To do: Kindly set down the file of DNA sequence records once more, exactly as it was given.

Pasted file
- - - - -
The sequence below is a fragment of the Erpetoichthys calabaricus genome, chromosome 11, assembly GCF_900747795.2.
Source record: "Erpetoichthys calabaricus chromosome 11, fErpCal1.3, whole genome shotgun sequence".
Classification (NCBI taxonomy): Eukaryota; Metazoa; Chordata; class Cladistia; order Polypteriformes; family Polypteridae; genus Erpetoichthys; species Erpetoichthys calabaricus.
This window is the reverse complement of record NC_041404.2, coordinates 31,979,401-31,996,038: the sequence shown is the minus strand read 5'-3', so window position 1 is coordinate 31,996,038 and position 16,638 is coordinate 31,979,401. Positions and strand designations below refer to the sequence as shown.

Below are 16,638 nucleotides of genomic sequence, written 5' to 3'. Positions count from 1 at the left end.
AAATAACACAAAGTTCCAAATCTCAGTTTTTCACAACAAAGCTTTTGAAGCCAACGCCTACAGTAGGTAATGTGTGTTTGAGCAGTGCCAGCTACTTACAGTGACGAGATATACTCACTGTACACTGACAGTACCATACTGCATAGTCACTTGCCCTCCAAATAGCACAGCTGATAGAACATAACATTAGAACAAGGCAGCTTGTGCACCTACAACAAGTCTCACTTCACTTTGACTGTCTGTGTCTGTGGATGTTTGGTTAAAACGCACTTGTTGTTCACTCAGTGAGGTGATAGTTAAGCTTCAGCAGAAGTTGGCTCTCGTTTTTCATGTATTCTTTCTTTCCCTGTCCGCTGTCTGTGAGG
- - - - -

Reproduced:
The sequence below is a fragment of the Erpetoichthys calabaricus genome, chromosome 11, assembly GCF_900747795.2.
Source record: "Erpetoichthys calabaricus chromosome 11, fErpCal1.3, whole genome shotgun sequence".
Classification (NCBI taxonomy): Eukaryota; Metazoa; Chordata; class Cladistia; order Polypteriformes; family Polypteridae; genus Erpetoichthys; species Erpetoichthys calabaricus.
This window is the reverse complement of record NC_041404.2, coordinates 31,979,401-31,996,038: the sequence shown is the minus strand read 5'-3', so window position 1 is coordinate 31,996,038 and position 16,638 is coordinate 31,979,401. Positions and strand designations below refer to the sequence as shown.

Below are 16,638 nucleotides of genomic sequence, written 5' to 3'. Positions count from 1 at the left end.
AAATAACACAAAGTTCCAAATCTCAGTTTTTCACAACAAAGCTTTTGAAGCCAACGCCTACAGTAGGTAATGTGTGTTTGAGCAGTGCCAGCTACTTACAGTGACGAGATATACTCACTGTACACTGACAGTACCATACTGCATAGTCACTTGCCCTCCAAATAGCACAGCTGATAGAACATAACATTAGAACAAGGCAGCTTGTGCACCTACAACAAGTCTCACTTCACTTTGACTGTCTGTGTCTGTGGATGTTTGGTTAAAACGCACTTGTTGTTCACTCAGTGAGGTGATAGTTAAGCTTCAGCAGAAGTTGGCTCTCGTTTTTCATGTATTCTTTCTTTCCCTGTCCGCTGTCTGTGAGG